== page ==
A demo is forthcoming – so stay tuned! In this coming month, we plan to add several more updates to game progress, such as our opening credits and some game footage.

A Summary of Game Progress – Characters and Portraits

This blog exists because of our RPG Maker VX Ace Project, The Lotus War, but besides for posting some images of recent artwork, the game itself has kind of taken a backseat in the blog. Not because work has halted, but because so much has been covered in past posts. For example, older posts might’ve covered product reviews or character introductions – you might notice, though, that the products that we use in game creation are limited, and the main cast has pretty much been introduced. Similarly, custom scripts that we’ve utilized have been addressed in past posts, as well as some of the custom tilesets that will appear. But with a goal of having a demo available by next month (we’ll see how that goes), perhaps it’s time to recap some of our development progress. Today, I’ll start with something already familiar: the art. Expect, though, to see samples of cut scenes, the opening credits, and new views of our map coming soon.

Of course, we have the main cast fully assembled. You may remember from earlier posts that the artwork hasn’t always been up to snuff. Fortunately, with practice, I was able to create a team of which I’m proud:

wpid-1149067_588924531160537_1382445057_n.pngTaya-BlushArinnel-Normal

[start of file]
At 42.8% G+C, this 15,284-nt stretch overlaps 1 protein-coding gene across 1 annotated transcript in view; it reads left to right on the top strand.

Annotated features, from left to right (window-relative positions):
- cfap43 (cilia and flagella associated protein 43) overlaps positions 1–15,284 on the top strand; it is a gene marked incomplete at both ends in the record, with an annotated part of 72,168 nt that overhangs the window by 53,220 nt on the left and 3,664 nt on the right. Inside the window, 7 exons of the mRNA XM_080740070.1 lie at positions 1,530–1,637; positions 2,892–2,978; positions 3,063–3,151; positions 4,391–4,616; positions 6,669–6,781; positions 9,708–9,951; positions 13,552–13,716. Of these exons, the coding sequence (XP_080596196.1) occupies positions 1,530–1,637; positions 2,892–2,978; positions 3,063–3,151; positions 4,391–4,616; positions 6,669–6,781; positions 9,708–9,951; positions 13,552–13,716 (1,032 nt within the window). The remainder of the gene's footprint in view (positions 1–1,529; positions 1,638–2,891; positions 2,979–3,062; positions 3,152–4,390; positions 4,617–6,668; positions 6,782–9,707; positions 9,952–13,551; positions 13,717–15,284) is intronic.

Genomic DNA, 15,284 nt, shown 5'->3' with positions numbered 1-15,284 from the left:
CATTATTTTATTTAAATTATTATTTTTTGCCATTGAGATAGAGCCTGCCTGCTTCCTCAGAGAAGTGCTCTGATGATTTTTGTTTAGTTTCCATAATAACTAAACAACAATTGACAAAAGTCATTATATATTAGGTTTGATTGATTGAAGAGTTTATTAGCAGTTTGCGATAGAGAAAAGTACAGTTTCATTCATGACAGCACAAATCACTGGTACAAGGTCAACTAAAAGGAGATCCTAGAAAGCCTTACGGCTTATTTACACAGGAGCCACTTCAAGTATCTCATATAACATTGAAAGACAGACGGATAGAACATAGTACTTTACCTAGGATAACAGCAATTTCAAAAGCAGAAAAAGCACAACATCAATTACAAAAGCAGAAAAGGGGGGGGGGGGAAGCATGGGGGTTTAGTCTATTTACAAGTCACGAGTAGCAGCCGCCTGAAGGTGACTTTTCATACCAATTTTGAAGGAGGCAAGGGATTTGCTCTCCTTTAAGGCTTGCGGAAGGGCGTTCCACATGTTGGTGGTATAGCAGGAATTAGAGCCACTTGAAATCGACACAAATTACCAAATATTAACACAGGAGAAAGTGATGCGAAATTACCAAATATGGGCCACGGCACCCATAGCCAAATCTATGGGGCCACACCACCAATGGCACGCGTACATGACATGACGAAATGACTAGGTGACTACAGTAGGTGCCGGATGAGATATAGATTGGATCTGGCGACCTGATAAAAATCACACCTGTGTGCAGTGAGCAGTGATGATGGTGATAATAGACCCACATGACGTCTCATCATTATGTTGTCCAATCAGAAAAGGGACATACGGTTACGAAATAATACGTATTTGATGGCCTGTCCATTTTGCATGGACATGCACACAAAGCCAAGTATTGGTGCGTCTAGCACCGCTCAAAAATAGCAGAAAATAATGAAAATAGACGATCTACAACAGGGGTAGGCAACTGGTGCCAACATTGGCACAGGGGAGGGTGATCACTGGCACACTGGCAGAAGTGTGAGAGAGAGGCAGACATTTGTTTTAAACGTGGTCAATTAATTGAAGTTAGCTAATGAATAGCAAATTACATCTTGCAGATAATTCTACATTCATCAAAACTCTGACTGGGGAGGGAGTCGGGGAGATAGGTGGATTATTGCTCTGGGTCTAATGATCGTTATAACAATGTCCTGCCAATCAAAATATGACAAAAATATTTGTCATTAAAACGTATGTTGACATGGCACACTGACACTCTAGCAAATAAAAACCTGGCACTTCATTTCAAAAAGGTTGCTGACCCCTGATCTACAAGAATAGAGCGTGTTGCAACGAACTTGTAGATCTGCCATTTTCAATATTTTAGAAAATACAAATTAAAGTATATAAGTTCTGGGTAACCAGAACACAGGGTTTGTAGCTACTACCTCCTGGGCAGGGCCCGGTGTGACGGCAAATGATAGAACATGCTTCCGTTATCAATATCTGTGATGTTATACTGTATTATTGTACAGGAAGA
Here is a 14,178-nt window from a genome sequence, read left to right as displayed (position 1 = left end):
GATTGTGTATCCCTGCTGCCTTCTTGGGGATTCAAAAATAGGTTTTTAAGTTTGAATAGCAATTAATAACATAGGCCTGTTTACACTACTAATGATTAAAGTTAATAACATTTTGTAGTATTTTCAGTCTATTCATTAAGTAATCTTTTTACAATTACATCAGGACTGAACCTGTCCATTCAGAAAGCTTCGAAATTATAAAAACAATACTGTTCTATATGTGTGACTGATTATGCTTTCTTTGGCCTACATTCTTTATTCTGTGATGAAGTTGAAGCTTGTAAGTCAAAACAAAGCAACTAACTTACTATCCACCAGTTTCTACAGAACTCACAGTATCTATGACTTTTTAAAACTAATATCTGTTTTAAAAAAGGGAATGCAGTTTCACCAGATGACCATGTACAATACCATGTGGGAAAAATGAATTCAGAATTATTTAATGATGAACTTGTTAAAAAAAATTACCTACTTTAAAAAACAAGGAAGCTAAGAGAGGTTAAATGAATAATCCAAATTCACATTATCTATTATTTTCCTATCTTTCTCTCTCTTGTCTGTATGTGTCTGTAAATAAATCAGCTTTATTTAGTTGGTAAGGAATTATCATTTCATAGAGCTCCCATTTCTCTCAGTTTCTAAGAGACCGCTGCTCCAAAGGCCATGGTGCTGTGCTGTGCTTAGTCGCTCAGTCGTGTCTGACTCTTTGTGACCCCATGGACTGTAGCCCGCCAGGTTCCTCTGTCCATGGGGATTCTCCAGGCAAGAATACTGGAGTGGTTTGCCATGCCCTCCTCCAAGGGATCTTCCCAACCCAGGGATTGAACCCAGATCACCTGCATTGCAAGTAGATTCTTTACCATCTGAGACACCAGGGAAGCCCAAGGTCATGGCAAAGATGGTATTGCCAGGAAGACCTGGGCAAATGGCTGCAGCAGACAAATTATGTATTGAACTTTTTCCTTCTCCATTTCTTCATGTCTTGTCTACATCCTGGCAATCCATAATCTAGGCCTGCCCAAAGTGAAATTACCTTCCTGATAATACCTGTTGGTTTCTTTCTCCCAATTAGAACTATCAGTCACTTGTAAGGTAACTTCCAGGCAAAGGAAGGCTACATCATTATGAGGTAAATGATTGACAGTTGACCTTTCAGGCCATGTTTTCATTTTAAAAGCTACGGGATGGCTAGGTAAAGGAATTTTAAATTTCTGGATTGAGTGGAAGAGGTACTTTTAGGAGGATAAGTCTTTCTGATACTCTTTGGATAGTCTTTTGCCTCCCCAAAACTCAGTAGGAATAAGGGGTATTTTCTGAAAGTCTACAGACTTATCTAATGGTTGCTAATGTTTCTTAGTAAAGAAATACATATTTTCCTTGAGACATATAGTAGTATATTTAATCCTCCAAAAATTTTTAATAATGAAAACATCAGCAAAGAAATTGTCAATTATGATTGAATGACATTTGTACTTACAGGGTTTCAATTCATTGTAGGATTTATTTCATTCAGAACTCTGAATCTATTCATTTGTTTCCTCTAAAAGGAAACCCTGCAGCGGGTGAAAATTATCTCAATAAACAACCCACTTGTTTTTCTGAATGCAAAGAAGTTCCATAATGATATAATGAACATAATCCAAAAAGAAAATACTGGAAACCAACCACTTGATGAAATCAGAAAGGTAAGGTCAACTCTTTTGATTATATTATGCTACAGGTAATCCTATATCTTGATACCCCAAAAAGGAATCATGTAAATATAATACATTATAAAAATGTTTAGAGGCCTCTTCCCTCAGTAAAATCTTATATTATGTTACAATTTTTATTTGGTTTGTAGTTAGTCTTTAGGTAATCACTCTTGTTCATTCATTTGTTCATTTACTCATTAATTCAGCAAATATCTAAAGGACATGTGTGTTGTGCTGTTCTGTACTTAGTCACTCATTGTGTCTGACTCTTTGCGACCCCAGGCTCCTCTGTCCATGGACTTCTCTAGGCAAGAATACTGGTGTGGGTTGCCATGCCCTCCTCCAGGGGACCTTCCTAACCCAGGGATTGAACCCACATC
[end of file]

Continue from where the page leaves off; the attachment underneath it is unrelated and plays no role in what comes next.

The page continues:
Axel-NormalAuhn-Normal elf guy normalbron

 

We also have several of the secondary cast fleshed out:

Axel3-NormalAnders-NormalSteff-NormalKai2-Normal

 

And you might notice that the armor is a little more unified these days – although still varying from character to character. This was done to give it more of a military feel.

Some of the major bosses were also completed:

Galen-NormalshaneThe Bird-NormalThe Chief - Normal

 

Battlers have also been important, which we’ve been fortunate enough to obtain for customization through Holder:

ren-battler auhn-battler kai-battler galen-attack bron-battler taya-shot

 

This is all a big deal to me because it has truly come a long way. Some past examples were rough:

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In the past, you might notice, the characters looked a bit flat.There was little dimension due to my lack of comfort with MangaStudio. My skill has vastly improved – and I also discovered new nifty tricks (the most revolutionary being “export in dimensions” rather than “export in pixels” – for Photoshop, it makes such a huge difference!). I’ve also grown in comfort using Photoshop, and discovered a nifty tool in GraphicsGale for pixel art. Not to mention my ability with the Wacom Bamboo Splash has increased dramatically.